Home>Highlight>Codey pitches pay hike for legislators, but gets no support

Former Gov. Richard Codey at the Celebration of the Life and Legacy of Governor James Florio. October 3, 2022. (Photo: Kevin Sanders for New Jersey Globe).

Codey pitches pay hike for legislators, but gets no support

Longtime senator says its been more than 20 years since he got a raise

By David Wildstein, February 28 2023 3:14 pm

The longest-serving lawmaker in New Jersey history thinks it’s time for legislators to get their first pay raise in nearly 20 years.

Richard J. Codey (D-Roseland) suggested an increase during a closed-door meeting of Senate Democrats on Monday.

“I talked about the need eventually for a pay raise,” Codey told the New Jersey Globe.  “I’m not saying do it now, but at some point, it’s time.”

Legislators have been paid $49,000 annually since 2002 when the Legislature approved a 40% increase from the previous $35,000-per-year salary during the 2001 lame-duck session.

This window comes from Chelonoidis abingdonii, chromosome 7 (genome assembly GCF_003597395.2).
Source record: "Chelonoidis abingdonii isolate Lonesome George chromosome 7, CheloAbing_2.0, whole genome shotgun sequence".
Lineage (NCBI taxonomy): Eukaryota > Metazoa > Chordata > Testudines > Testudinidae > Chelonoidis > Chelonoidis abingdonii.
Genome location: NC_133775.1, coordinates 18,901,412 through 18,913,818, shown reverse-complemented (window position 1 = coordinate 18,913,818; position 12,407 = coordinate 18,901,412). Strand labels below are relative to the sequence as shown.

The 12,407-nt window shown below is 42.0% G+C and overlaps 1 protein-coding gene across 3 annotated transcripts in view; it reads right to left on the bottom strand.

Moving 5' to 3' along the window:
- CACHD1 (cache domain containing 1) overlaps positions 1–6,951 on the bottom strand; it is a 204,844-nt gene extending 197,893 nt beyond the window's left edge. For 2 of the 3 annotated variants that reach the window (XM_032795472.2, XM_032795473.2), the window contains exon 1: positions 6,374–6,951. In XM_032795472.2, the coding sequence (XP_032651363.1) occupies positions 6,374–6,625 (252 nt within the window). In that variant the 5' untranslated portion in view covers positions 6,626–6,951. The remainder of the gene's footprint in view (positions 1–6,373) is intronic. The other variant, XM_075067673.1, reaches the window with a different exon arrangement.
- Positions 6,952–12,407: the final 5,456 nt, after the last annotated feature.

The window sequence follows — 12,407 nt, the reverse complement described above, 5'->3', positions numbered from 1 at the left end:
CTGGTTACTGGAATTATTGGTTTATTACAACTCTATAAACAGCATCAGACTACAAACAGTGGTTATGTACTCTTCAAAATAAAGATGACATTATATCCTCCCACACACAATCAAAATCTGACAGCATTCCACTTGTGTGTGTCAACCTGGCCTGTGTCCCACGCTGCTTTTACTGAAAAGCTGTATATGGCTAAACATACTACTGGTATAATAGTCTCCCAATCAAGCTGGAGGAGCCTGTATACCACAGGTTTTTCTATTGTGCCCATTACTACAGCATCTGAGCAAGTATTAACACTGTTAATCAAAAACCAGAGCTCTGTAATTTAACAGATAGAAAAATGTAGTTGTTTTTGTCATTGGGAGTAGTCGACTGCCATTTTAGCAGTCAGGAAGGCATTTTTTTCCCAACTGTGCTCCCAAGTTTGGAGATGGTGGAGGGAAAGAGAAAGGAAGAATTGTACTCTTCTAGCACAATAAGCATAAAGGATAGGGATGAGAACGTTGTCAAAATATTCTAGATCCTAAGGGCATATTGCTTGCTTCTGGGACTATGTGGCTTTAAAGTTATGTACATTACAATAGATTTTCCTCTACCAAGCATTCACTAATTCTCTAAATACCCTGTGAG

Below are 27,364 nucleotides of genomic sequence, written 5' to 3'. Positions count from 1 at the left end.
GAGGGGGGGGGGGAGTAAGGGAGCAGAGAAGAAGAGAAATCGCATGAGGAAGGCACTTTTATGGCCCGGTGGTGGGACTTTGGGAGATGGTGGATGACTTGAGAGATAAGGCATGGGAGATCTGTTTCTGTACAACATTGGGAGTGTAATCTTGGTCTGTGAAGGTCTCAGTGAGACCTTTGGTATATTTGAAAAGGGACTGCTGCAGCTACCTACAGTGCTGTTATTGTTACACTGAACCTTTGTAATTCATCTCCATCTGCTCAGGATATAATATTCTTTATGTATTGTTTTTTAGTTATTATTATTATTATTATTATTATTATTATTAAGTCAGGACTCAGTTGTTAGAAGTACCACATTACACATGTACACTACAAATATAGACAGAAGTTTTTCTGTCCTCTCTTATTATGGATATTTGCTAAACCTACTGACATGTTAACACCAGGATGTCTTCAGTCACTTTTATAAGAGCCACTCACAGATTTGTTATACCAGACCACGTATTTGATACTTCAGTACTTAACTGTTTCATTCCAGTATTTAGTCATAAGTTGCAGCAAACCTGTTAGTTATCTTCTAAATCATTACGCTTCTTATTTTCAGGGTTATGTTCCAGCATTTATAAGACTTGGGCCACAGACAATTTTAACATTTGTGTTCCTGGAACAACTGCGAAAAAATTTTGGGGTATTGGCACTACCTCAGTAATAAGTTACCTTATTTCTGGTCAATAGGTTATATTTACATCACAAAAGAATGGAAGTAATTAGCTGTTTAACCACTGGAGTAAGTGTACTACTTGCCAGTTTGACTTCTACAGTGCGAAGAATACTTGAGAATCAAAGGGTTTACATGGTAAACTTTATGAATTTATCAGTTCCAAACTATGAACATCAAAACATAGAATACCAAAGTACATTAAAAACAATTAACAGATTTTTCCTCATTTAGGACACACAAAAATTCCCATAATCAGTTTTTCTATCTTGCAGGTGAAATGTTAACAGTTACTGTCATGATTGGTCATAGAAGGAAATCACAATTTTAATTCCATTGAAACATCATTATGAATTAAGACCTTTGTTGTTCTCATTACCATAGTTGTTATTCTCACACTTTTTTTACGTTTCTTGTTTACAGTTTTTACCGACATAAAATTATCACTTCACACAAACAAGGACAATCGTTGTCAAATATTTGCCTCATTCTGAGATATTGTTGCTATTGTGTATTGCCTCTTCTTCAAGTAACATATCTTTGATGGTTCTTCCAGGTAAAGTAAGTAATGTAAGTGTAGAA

“How many people go that long without a pay increase,” said Codey, a former governor who was first elected to the legislature in 1973.

Privately, legislators agree with Codey that their salary should be higher, but only some were willing to say they would support it personally, even legislators from safe districts.

Several senators said that Codey, who made his pitch during a Democratic caucus discussion on a controversial bill to raise limits on campaign contributions, was quickly rebuked for suggesting a raise, especially in an election year.

“He’s crazy,” one senator said.  “We’re not going to do that.”

But Codey said none of his colleagues gave him a hard no.

“I wouldn’t say they shut it down,” Codey said.  “It’s long overdue.  At some point, we need to have a discussion about a full-time legislature.”

Adjusted to inflation, the $49,000 salary that began in 2002 is now worth $81,486, roughly 66% more.

Some senators have gone in a different direction.

In 1975, State Sen. James Wallwork (R-Short Hills) returned 10% of his legislative salary – then $10,000 – to the state treasury because the state was operating at a $487 million deficit. Still, none of his colleagues from either party joined him in a bid to reduce the salary of legislators formally

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